© Railway Wonders of the World 2015  |  Site Map | Contact Us at info@railwaywondersoftheworld.com

Part 3




Part 3 of Railway Wonders of the World was published on Friday 15th February 1935.


This issue contained no colour or art plates,  but did include a photogravure supplement featuring photographs of Floods, fire and earthquake. This accompanied the article of the same title.




The Cover

The cover features a close-up of locomotive wheels and motion.


 

Contents of Part 3


Editorial


The Conquest of Canada (Part 2)

Concluded from issue 2. This is the first article in the series on Railways of the Empire. You can read more on “The Canadian Pacific Railway” in Frederick Talbot’s Railway Wonders of the World (1913).

(Pages 69-74)


The Cape Town to Johannesburg Express

This is another shining example of the ingenuity of the men who have founded the steel highways of the world. It is an account of one of the most modern and luxurious express services in the British Empire. This chapter is the first of a series of articles on Famous Trains.

(Pages 75-80)


Floods, Fire and Earthquake

An account of the railway’s unceasing battle with the forces of Nature. In addition to the scope of the title, the article includes avalanches and typhoons. The article includes a photogravure supplement with additional illustrations. There is a complementary article on Clearing the Line in part 29.

(Pages 81-87)


The Rail-Cars of France

A description of the lightweight expresses designed by French engineers. It includes the Bugatti petrol-driven trains. In the “Bugatti Autorail” the driver is amidships of the train, so that passengers in the front coach have an uninterrupted view. It is, in fact, the ideal observation car, as I found out when I journeyed from the Gare St Lazaire in Paris to the port of Le Havre. Leaving the station with an absolutely unimpaired view is an unforgettable experience. The journey from Paris to Havre is not so fast as that from Berlin to Hamburg, as the route is less direct and there is one stop at Rouen. This train is very well supported by the French travelling public, and there are similar trains on other routes in France. The French state railways have produced railcars (as they call them) capable of running at speeds which in carefully controlled tests have attained an average of 185 kph (115 mph), with a maximum speed of 192 kph (120 mph). These railcars have been put in use for several fast services, and easily attain a commercial speed of 110 kph (69 mph). The article also describes the Renault eight-wheeled motor coach, the Micheline motor coach, and the Renault streamlined express. This is the second article in the series on Modern High-Speed Travel. A supplementary article about Rail-Cars on Rubber Tyres appears in part 14.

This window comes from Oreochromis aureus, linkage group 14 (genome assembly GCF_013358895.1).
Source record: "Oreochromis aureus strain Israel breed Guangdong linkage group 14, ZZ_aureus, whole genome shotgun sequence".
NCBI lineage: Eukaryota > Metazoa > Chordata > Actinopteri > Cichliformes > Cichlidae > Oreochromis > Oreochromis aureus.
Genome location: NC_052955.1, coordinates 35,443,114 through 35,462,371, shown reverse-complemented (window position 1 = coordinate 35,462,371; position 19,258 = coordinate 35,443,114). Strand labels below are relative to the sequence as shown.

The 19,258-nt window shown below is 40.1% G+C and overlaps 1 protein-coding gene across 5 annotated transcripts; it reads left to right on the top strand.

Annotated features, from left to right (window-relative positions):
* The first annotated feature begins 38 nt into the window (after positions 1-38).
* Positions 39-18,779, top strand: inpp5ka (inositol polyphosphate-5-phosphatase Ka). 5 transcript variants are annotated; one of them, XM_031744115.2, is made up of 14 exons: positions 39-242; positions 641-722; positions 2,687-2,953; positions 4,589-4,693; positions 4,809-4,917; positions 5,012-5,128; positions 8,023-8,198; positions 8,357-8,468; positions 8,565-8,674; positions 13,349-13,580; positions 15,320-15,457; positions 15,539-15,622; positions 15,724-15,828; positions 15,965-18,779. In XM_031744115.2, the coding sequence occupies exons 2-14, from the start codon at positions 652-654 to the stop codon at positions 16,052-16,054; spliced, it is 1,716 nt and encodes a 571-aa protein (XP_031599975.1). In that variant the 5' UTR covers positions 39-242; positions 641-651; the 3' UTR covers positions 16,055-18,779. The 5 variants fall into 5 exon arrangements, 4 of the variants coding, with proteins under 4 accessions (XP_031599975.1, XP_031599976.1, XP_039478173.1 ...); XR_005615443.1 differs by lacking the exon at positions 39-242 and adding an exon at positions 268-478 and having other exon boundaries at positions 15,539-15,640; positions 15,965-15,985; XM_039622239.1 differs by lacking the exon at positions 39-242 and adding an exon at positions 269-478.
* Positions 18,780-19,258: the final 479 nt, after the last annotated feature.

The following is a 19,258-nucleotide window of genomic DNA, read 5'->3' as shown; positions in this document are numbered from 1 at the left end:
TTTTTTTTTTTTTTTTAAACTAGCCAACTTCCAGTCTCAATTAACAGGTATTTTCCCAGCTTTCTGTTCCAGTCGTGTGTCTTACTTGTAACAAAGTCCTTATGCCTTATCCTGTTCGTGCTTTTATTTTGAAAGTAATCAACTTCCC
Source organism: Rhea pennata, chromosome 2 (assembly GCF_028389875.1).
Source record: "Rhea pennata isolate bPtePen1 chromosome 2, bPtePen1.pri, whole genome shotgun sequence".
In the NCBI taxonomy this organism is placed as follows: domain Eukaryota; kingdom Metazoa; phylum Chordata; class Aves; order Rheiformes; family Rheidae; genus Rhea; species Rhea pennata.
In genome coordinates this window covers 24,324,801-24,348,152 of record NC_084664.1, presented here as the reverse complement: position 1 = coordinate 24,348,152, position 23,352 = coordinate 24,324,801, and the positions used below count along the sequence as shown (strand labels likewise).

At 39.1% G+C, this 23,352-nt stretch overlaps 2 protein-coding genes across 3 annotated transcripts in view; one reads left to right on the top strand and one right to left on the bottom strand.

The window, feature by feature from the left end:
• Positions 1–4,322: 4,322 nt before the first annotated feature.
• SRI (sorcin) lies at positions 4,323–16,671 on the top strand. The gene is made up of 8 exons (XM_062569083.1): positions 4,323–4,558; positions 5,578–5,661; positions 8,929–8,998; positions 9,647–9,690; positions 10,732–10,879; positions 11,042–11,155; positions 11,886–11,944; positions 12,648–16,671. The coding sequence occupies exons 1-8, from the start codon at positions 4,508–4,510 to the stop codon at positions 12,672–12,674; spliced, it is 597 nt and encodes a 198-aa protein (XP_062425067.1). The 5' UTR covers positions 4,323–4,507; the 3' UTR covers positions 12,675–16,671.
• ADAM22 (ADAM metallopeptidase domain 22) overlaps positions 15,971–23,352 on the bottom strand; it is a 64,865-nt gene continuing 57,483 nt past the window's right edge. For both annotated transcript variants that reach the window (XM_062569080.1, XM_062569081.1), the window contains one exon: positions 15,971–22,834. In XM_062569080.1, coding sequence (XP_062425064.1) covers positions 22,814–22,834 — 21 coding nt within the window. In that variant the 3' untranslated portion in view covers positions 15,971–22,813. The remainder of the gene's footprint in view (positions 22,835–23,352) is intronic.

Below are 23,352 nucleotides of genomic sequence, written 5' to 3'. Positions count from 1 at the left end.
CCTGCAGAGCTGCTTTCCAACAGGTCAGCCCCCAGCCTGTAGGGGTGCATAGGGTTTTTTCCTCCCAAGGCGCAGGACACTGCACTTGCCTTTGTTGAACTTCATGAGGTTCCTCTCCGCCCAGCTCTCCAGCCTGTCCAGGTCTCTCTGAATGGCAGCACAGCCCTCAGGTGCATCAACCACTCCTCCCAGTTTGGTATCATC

(Pages 88-92)


Click on the small image to see a short British Pathe newsreel clip “French Streamlined Rail-car” (1935), showing the Micheline motor-coach in use between Leighton Buzzard and Euston.



Defying Death Valley

The story of the railway across Death Valley in Nevada, the drama of the pioneers who drove a railway across the desert sands of Nevada. The chapter reveals the amazing courage demanded in the laying of a track across a territory shunned by all living things except rattlesnakes. You can read more on “The Conquest of Death Valley” in Frederick Talbot’s Railway Wonders of the World (1913).

(Pages 93-96).


Railways Under London (Part 1)

One of the most remarkable engineering feats ever accomplished was the laying of a network of tubes beneath London and its environs. This chapter describes this subject, one of unparalleled interest, and shows how a vision was turned into achievement.  How marvellous a feat of engineering is the laying of subterranean lines. Of London’s millions no fewer than 1,380,000 passengers travel underground every day. How has this been achieved? It has been achieved not only by the brain of man and the physical strength of man, but also by vision and faith. All conquest must be backed by these two qualities, or there is only inertia, and it is this thought, which is constantly in my mind, that lends to all human endeavour an added glamour and interest. The article concludes in part 4.

(Pages 97-100)


Click on the small image to see a short British Pathe newsreel clip of “The World’s Largest Tube” (Edgeware to Morden) opened throughout in 1926.



You can read more on “Electric Railways” in Cecil J Allen’s Railway Wonders (1925) and more on “London’s Underground Railways” in Wonders of World Engineering.